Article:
THE ladies of Longbourn soon waited on those of Netherfield. The visit was returned in due form. Miss Bennets pleasing manners grew on the good will of Mrs. Hurst and Miss Bingley; and though the mother was found to be intolerable and the younger sisters not worth speaking to, a wish of being better acquainted with them was expressed towards the two eldest. By Jane this attention was received with the greatest pleasure; but Elizabeth still saw superciliousness in their treatment of every body, hardly excepting even her sister, and could not like them; though their kindness to Jane, such as it was, had a value, as arising in all probability from the influence of their brothers admiration. It was generally evident whenever they met, that he did admire her; and to her it was equally evident that Jane was yielding to the preference which she had begun to entertain for him from the first, and was in a way to be very much in love; but she considered with pleasure that it was not likely to be discovered by the world in general, since Jane united with great strength of feeling a composure of temper and a uniform cheerfulness of manner, which would guard her from the suspicions of the impertinent. She mentioned this to her friend Miss Lucas. ”It may perhaps be pleasant,” replied Charlotte, ”to be able to impose on the public in such a case; but it is sometimes a disadvantage to be so very guarded. If a woman conceals her affection with the same skill from the object of it, she may lose the opportunity of fixing him; and it will then be but poor consolation to believe the world equally in the dark. There is so much of gratitude or vanity in almost every attachment, that it is not safe to leave any to itself. We can all begin freely -- a slight preference is natural enough; but there are very few of us who have heart enough to be really in love without encouragement. In nine cases out of ten, a woman had better shew more affection than she feels. Bingley likes your sister undoubtedly; but he may never do more than like her, if she does not help him on.”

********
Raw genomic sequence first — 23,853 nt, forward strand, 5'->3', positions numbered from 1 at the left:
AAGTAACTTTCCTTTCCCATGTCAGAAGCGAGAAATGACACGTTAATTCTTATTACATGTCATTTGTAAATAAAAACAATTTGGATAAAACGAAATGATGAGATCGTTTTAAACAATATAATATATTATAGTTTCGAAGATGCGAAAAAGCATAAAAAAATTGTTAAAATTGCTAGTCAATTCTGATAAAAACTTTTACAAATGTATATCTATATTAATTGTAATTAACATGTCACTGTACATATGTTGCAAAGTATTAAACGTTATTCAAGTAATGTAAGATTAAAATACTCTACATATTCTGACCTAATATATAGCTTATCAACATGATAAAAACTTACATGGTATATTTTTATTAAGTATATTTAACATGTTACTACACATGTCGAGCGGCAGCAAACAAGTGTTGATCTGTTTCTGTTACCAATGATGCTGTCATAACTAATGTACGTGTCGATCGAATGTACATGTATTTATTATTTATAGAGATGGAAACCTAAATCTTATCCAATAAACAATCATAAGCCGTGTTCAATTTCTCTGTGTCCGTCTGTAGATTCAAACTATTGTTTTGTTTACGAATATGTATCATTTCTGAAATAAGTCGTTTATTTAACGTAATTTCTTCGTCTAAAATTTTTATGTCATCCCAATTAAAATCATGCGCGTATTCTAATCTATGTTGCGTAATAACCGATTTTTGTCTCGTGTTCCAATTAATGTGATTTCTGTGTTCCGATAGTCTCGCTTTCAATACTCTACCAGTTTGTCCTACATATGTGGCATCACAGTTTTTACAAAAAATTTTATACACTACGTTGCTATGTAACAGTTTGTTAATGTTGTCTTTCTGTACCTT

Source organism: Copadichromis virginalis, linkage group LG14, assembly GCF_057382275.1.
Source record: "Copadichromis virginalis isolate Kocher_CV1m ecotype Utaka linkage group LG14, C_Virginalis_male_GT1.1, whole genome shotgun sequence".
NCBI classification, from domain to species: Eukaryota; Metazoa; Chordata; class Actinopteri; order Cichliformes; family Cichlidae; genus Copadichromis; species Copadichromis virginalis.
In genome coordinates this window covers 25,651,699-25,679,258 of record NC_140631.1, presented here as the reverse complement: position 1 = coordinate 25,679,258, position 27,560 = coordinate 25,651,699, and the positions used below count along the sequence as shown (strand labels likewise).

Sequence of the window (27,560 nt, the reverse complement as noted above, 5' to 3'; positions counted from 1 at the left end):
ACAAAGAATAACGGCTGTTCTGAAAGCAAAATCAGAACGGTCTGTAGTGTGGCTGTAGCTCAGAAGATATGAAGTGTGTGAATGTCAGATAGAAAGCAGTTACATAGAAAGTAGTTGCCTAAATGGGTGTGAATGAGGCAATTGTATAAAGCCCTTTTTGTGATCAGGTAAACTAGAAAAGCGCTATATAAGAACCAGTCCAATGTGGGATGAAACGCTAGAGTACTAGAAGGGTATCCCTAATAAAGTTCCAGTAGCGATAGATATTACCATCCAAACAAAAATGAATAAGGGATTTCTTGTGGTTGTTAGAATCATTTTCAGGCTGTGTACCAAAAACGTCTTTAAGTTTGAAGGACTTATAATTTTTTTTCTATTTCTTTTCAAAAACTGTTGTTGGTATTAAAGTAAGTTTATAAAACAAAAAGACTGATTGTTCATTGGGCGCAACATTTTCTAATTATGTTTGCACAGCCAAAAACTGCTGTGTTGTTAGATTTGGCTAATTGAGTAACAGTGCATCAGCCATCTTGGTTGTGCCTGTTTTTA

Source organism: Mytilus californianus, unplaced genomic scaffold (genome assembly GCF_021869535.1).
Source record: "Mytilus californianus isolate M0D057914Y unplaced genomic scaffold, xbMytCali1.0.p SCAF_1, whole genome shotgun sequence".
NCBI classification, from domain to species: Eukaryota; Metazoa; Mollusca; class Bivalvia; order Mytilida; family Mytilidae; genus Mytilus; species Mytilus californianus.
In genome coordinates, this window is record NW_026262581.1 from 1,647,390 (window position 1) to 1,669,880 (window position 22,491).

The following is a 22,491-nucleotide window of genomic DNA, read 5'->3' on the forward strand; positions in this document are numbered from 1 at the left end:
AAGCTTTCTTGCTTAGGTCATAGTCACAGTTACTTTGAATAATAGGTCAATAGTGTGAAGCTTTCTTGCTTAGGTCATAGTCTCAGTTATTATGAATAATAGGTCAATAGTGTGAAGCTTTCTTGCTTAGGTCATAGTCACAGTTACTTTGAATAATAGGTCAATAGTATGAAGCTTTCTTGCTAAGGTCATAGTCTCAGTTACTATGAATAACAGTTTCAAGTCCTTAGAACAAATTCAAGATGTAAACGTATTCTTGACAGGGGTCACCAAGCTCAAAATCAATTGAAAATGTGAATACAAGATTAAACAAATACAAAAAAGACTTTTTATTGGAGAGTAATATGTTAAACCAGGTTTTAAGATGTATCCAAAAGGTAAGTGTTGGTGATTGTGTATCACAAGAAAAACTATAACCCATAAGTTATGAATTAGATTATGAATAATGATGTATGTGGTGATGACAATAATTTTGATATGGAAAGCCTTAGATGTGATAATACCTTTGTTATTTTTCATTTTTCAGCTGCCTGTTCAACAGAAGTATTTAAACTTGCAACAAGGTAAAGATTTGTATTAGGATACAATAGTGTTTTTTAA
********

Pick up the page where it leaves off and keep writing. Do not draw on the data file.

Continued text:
”Miss Eliza Bennet, let me persuade you to follow my example, and take a turn about the room. -- I assure you it is very refreshing after sitting so long in one attitude.”
AT five oclock the two ladies retired to dress, and at half past six Elizabeth was summoned to dinner. To the civil enquiries which then poured in, and amongst which she had the pleasure of distinguishing the much superior solicitude of Mr. Bingleys, she could not make a very favourable answer. Jane was by no means better. The sisters, on hearing this, repeated three or four times how much they were grieved, how shocking it was to have a bad cold, and how excessively they disliked being ill themselves, and then thought no more of the matter; and their indifference towards Jane, when not immediately before them, restored Elizabeth to the enjoyment of all her original dislike. Their brother, indeed, was the only one of the party whom she could regard with any complacency. His anxiety for Jane was evident, and his attentions to herself most pleasing, and they prevented her feeling herself so much an intruder as she believed she was considered by the others. She had very little notice from any but him. Miss Bingley was engrossed by Mr. Darcy, her sister scarcely less so; and as for Mr. Hurst, by whom Elizabeth sat, he was an indolent man, who lived only to eat, drink, and play at cards, who, when he found her prefer a plain dish to a ragout, had nothing to say to her.
Elizabeth assured him that she could suit herself perfectly with those in the room.
”You appear to me, Mr. Darcy, to allow nothing for the influence of friendship and affection. A regard for the requester would often make one readily yield to a request without waiting for arguments to reason one into it. I am not particularly speaking of such a case as you have supposed about Mr. Bingley. We may as well wait, perhaps, till the circumstance occurs, before we discuss the discretion of his behaviour thereupon. But in general and ordinary cases between friend and friend, where one of them is desired by the other to change a resolution of no very great moment, should you think ill of that person for complying with the desire, without waiting to be argued into it?”